Thursday, July 17, 2008

What Does it Mean? PR Tips for Lawyers

Attorneys who can answer the question, "what does it all mean?" have a better chance of getting media coverage in turbulent market cycles, according to our recent post.

Wall Street and Main Street hate uncertainty, so the enterprising attorney or law firm who can demonstrate a leadership approach in these tough times stands a better chance of gaining increased visibility and possibly market share.

Here is a case in point. Yesterday, The Wall Street Journal published an article entitled "Law Firms Gear Up -- and Wait -- For Anticipated Bankruptcies." The gist of the article is that the number of high value bankruptcies to date is less than expected, leaving some firms that rely on this countercyclical practice with available capacity.

Our key point is to bring your attention to the closing paragraph. The reporter asks: "What does it all mean for the lawyers?"

In this case, the answer to the WSJ reporter's question is found in the quote of a law professor:

"It depends on the firm's business plan," said Jack Williams, who teaches bankruptcy law at Georgia State University College of Law in Atlanta. Mr. Williams predicts that firms that can juggle a lot of short-term engagements are going to do well. "But those who stick with a more traditional approach," like relying on one or two cases that drag on for years, might struggle. "That business plan just isn't going to square with what's going on."

The Rainmaking Lady offers two observations:

  1. You, too, have a chance of getting quoted in the media when you can offer a credible analysis of what given market conditions mean to your clients and constituents
  2. Stay focused on your sales pipeline for new case development. While it's great to hit the ball out of the park with a huge case, it might take a lot of smaller matters to keep paying the bills.

Here's your homework: see how you can put this to work in your law firm marketing program.

Tuesday, July 15, 2008

Wall Street to Main Street: How Law Firms can Survive Market Turbulence

Federal Reserve Board Chairman Ben Bernanke shared his economic concerns with Congress today. "The possibility of higher energy prices, tighter credit conditions, and a still-deeper contraction in housing markets all represent significant downside risks to the outlook for growth," Bernanke said.

What is a law firm Managing Partner to do when preparing to weather today's troubled market conditions?

The secret is to try and make the stock market uncertainty work to your benefit. How, you ask? Here are two market survival techniques that might work for your law firm.

Marketing in Tough Times Tip #1: Attorneys have a special ability to analyze both the up-side and potential down-sides of a given situation. Law firms can demonstrate their leadership role by using these skills to proactively help clients and prospects evaluate their own business environment.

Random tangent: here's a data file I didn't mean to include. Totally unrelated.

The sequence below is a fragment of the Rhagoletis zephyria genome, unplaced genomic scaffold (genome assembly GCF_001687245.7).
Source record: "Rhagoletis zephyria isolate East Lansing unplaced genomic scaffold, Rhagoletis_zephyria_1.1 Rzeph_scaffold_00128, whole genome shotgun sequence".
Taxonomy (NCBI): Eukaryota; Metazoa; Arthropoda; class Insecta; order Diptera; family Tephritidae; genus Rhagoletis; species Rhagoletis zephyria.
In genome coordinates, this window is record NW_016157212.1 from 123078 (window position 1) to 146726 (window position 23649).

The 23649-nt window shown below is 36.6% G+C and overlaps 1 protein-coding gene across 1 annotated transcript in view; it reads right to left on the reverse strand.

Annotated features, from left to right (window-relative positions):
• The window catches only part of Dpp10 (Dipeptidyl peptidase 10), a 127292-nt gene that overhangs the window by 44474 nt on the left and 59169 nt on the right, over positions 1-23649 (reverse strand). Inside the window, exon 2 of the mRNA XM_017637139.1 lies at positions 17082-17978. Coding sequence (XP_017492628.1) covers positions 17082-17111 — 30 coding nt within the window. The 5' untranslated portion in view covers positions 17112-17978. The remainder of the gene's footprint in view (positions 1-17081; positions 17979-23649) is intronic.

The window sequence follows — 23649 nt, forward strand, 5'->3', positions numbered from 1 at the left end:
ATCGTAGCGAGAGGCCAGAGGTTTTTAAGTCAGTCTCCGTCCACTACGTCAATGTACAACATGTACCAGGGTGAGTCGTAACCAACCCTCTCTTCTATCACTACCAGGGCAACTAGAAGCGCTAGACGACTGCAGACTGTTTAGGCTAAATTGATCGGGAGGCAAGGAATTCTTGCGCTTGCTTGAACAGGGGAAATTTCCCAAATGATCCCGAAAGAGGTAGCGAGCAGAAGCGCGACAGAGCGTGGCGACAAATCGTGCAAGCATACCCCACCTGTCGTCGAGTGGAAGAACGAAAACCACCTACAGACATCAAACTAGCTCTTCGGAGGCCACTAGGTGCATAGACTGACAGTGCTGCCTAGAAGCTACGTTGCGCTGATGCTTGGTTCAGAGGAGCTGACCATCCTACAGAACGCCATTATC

Attorneys can facilitate internal client discussions, and/or external negotiations with vendors, that will help clients make effective business decisions in regard to cost reduction, supply chain management, revenue enhancement, or improved customer service.

Marketing in Tough Times Tip #2: Inflationary pressures and financial instability force business owners and employees to ask, "what does this mean to me?" Attorneys who figure out a way to answer the many variations of this question may be able to find a platform among members of the media who are trying to report on the answers.

Consider for a moment the above-referenced topics raised by Mr. Bernanke. Your law firm may be able to offer the media targeted legal insights or perspective. Here are some examples:
  • Energy prices. Is there pending legislation that you can help interpret? Or is there a way for your business clients to hedge a significant energy budget; if so, what are the legal implications?
  • Tighter credit. Perhaps your clients need assistance in the enforcement of previously unused collection terms that are frequently overlooked in more prosperous times. Or perhaps they need to learn the "best practices" in factoring their accounts receivable.
  • Deeper contractions in the housing market. Is there a way you can help employers who rely on you for legal advice to provide assistance to struggling employees?

These are just a few examples, and they may or may not work for you. But you get the picture.

Rather than waiting for the dust to settle, law firms that take a reasoned, well-positioned leadership role in today's uncertain market stand a better chance of gaining stature, market share and credibility.